This week is National Stalking Awareness Week which takes place from 16th-20th April. The annual event aims to shine a spotlight on the issue, with this year’s theme focusing on reporting stalking.
Stalking is when an individual inflicts a pattern of obsessive behavior towards somebody else, repeatedly intruding on their life and causing distress. This can typically include anything from sending unwanted messages and gifts to following a person in the street or turning up unannounced at their workplace.
Since 2012, stalking has been recognised as a criminal offence in the UK with the maximum prison sentence being 10 years. According to the Suzy Lamplugh Trust – who run the National Stalking Helpline – one in five women and one in ten men will experience stalking in their lifetime, with one million people in the country falling victim every year.
Stalkers fall into several categories. Around 80% of victims are stalked by someone they know, with 45% stalked by an ex-partner and 22% by an acquaintance. It’s rarer for a stalker not to have had any sort of relationship with their victim, but in some cases they may target someone they’ve never even met (such as celebrities).
Motives for stalking vary from trying to win back an ex-partner to those who are looking to seek revenge. Often the perpetrators are likely to be suffering from mental health issues and the effects of stalking can also lead to serious physical and psychological damage to the victim, which is why it should not be taken lightly.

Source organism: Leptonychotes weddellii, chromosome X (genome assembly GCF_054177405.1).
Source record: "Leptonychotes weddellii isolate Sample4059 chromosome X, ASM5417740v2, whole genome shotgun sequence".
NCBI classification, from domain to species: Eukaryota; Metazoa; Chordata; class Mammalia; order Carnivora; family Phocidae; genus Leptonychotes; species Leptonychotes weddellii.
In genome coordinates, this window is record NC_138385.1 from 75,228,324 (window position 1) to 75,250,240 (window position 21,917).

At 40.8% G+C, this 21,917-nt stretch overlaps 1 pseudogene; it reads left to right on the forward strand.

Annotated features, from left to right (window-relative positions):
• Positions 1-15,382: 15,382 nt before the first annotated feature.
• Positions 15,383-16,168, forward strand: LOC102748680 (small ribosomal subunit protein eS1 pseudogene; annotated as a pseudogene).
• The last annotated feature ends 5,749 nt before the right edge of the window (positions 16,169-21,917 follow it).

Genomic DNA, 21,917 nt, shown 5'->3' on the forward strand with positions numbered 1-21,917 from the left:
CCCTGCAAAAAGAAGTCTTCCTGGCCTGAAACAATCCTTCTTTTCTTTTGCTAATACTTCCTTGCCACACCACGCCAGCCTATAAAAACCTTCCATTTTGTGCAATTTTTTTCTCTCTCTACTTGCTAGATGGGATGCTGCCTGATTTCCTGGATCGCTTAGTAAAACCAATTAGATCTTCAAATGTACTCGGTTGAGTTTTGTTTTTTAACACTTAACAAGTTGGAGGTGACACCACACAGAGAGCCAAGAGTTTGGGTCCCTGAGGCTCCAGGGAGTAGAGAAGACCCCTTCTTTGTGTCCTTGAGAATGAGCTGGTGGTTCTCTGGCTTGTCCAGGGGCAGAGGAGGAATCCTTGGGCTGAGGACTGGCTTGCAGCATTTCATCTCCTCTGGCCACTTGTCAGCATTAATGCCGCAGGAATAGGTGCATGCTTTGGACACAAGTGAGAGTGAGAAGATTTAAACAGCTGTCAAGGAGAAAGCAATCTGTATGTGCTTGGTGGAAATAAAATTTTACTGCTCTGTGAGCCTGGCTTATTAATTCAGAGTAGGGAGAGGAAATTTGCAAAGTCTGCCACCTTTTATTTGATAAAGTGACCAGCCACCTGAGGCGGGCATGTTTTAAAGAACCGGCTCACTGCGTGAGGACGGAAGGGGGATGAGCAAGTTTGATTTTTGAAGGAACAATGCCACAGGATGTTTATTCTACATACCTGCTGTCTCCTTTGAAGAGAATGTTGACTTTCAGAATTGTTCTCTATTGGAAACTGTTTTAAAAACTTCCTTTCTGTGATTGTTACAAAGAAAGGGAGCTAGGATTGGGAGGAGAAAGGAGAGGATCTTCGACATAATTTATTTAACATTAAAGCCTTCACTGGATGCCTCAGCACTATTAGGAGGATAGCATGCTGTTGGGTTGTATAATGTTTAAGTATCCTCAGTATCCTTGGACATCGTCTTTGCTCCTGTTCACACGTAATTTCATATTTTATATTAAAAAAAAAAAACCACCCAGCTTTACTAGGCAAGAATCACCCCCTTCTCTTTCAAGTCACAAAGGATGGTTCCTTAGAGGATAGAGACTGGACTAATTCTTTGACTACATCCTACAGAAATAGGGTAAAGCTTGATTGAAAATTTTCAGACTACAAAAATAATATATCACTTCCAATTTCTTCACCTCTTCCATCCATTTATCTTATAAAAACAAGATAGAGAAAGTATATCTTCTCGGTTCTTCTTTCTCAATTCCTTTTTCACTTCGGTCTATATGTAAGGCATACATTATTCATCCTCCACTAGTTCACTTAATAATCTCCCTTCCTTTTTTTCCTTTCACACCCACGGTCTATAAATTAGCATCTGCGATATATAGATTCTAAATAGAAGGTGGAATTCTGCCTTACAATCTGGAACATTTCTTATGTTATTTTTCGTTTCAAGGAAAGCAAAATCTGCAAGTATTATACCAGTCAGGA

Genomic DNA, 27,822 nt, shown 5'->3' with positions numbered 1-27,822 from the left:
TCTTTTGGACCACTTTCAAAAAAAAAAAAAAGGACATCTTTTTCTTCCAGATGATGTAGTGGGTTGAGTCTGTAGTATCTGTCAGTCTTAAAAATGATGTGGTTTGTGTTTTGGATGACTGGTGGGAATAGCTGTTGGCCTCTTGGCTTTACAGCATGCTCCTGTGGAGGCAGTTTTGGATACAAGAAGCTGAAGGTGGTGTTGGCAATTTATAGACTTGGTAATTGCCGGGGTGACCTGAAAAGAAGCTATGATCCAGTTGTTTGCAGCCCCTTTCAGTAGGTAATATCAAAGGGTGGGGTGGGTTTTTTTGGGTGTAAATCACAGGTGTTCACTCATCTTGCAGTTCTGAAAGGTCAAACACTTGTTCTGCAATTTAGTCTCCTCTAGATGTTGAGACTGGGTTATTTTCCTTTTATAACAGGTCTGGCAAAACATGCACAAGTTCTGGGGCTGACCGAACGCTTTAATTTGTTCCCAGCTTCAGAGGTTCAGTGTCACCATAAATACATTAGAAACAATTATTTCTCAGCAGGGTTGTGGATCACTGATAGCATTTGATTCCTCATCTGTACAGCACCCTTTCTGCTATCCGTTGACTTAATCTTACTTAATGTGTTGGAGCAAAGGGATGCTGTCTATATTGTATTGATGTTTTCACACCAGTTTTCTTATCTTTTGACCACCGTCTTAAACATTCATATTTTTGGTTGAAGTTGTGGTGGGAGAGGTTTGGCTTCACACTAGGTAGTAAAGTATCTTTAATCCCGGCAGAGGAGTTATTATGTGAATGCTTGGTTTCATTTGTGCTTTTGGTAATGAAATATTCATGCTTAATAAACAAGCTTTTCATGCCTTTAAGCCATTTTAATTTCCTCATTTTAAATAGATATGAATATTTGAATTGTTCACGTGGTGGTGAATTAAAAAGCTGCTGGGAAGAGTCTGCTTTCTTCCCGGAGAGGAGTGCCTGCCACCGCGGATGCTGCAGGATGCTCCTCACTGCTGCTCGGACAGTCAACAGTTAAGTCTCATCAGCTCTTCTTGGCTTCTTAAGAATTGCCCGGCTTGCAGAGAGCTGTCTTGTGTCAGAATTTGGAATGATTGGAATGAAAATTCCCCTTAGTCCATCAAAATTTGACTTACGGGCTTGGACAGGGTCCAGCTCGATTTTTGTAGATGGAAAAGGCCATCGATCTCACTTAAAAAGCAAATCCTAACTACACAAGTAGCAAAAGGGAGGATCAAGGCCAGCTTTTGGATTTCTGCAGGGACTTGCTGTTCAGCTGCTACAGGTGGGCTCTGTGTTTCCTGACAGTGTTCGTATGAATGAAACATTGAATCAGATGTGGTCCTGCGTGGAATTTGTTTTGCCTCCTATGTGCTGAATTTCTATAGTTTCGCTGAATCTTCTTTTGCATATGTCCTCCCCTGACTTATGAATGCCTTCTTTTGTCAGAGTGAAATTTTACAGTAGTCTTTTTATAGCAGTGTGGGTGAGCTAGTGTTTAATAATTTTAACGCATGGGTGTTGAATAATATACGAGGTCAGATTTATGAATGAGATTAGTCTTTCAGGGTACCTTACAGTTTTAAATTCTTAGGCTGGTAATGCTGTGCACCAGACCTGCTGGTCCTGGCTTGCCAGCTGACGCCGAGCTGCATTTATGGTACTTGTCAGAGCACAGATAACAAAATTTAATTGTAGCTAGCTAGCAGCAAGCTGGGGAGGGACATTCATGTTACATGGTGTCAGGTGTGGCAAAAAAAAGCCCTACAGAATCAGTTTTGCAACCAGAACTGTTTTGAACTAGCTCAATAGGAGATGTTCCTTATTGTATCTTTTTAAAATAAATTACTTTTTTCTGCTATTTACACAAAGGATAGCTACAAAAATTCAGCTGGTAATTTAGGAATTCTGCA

The behaviour exhibited by stalkers is often controlling and obtrusive. If you think somebody may be stalking you, look out for the following, do they:
As soon as the way someone acts makes you feel uncomfortable or if there is the risk of serious harm to yourself or another person then you should seek help.
If you are growing concerned about an individual’s behavior, you can speak to the National Stalking Helpline which is available on 0808 802 0300. This is a free service that can provide support and advice with your next steps.
Don’t just ignore the problem and hope it’ll go away. If a stalker thinks they can get away with it, they will likely continue and step up their campaign.
Write down details of any incidents to help you understand if there’s a pattern of behaviour. Save messages as these can be used at a later date should you take formal action.
Tell the person responsible to leave you alone and inform them that you’ll take further action if they fail to do so. Its best to do this via a message but if it must be face to face make sure someone is with you and you meet in a public place. If they attempt to get in contact again, stop engaging and go to the police.
Avoid posting information that gives away your whereabouts or plans. Increase privacy settings so you can keep tighter control of who can access your profile.
Chances are your stalker may be familiar with your day to day routine, so if you always take the same route to work, mix things up to throw them off your trail.
For peace of mind, some devices allow you to communicate with an actual person who can track your location and stay on the line until you reach safety.
This shows your stalker that you are taking the situation seriously which may hopefully deter them. For non-emergencies you should dial 101 or speak to your local police force.